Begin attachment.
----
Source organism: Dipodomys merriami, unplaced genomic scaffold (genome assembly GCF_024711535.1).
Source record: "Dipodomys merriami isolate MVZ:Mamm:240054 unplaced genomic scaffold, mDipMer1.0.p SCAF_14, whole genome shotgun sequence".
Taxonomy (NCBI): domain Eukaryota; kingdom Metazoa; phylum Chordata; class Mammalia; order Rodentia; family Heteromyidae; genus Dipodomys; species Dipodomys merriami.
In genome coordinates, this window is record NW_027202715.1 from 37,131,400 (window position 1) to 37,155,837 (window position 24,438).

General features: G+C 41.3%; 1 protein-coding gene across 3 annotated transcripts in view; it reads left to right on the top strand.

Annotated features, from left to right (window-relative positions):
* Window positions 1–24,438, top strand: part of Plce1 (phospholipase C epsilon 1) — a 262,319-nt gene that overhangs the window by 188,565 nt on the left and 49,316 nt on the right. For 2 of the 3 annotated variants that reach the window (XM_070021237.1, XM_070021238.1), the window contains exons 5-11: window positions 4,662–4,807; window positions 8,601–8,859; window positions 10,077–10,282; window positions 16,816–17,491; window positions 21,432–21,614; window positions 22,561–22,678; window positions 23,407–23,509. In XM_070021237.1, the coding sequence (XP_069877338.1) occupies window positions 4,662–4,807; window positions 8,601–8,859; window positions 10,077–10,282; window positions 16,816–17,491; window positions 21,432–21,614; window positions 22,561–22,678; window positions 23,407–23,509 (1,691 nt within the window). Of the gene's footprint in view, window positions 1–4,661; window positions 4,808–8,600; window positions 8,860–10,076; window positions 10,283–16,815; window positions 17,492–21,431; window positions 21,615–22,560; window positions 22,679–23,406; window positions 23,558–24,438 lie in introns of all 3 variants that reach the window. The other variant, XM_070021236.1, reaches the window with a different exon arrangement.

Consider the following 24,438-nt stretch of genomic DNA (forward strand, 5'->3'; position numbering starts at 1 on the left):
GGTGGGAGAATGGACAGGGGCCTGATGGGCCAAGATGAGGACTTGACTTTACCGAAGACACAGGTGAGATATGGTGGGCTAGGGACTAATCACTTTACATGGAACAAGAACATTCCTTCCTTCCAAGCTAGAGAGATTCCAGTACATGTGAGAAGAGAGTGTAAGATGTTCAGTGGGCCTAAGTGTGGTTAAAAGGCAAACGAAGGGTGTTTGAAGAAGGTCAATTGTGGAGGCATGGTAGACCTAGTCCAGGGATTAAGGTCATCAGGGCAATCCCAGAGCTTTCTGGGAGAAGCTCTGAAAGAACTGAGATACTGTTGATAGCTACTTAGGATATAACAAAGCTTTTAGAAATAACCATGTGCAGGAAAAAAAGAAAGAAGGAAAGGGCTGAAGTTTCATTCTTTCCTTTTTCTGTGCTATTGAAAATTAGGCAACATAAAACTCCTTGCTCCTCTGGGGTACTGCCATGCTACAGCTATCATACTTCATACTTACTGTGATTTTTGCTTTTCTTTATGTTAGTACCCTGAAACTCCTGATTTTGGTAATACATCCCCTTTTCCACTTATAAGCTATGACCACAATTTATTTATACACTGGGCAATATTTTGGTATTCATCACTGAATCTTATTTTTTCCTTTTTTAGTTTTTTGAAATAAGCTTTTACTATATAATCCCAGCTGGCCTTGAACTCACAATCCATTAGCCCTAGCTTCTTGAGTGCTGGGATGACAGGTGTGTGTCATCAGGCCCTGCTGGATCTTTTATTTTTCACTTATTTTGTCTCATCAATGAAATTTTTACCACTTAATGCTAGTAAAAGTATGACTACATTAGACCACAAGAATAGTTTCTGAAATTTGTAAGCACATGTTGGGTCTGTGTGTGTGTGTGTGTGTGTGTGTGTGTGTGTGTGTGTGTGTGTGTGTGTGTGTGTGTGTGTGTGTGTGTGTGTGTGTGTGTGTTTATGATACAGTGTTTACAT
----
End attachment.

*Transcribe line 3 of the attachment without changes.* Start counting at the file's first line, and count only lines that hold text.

Taxonomy (NCBI): domain Eukaryota; kingdom Metazoa; phylum Chordata; class Mammalia; order Rodentia; family Heteromyidae; genus Dipodomys; species Dipodomys merriami.